A federal district judge on Friday denied the state of Texas’ request that the Deferred Action for Childhood Arrivals program be put on hold after Texas and nine other states sued to halt the Obama-era program.
DACA was launched in 2012 and grants recipients a renewable, two-year work permit and a reprieve from deportation proceedings for immigrants who were brought to the United States while they were children. Federal District Judge Andrew Hanen said the states could likely prove that DACA causes the states irreparable harm. But Hannen wrote that the states delayed in seeking the relief for years. He added that there was an abundance of evidence to show that ending the program “was in contrary to the best interests of the pubic.”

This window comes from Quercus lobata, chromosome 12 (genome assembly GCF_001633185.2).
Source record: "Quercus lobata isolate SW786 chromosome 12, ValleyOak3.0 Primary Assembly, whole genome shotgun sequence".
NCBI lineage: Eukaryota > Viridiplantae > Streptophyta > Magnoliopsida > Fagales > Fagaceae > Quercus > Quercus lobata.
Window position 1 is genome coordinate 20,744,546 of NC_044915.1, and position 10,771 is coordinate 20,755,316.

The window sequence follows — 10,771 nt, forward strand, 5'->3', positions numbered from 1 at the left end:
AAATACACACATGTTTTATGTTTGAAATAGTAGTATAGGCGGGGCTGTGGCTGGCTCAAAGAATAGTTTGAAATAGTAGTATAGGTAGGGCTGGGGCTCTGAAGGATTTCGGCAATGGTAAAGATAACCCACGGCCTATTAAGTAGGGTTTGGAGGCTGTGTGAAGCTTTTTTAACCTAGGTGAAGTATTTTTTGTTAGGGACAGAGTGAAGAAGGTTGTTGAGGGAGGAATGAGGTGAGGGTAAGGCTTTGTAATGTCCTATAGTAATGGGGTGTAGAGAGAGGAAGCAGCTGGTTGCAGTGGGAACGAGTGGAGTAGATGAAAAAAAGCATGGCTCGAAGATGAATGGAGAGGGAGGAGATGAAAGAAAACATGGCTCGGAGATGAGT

His decision means that hundreds of thousands of the program’s recipients can continue applying to renew their status — for now.
In a statement, Texas Attorney General Ken Paxton nonetheless cheered Hannen’s decision, saying the judge’s statement about irreparable harm was an indication that Texas would ultimately win the case.
“We’re now very confident that DACA will soon meet the same fate as the Obama-era Deferred Action for Parents of Americans program, which the courts blocked after I led another state coalition challenging its constitutionality,” Attorney General Paxton said. “President Obama used DACA to rewrite federal law without congressional approval.”
Hanen heard arguments on whether to preliminarily halt the program more than three weeks ago. That came nearly a year after President Donald Trump promised to end DACA in September by phasing it out over six months.
But three different courts have since ruled that the administration must keep the program intact for now. As of last September there were about 120,000 DACA beneficiaries in Texas and more than 800,000 nationwide.
This developing story will be updated.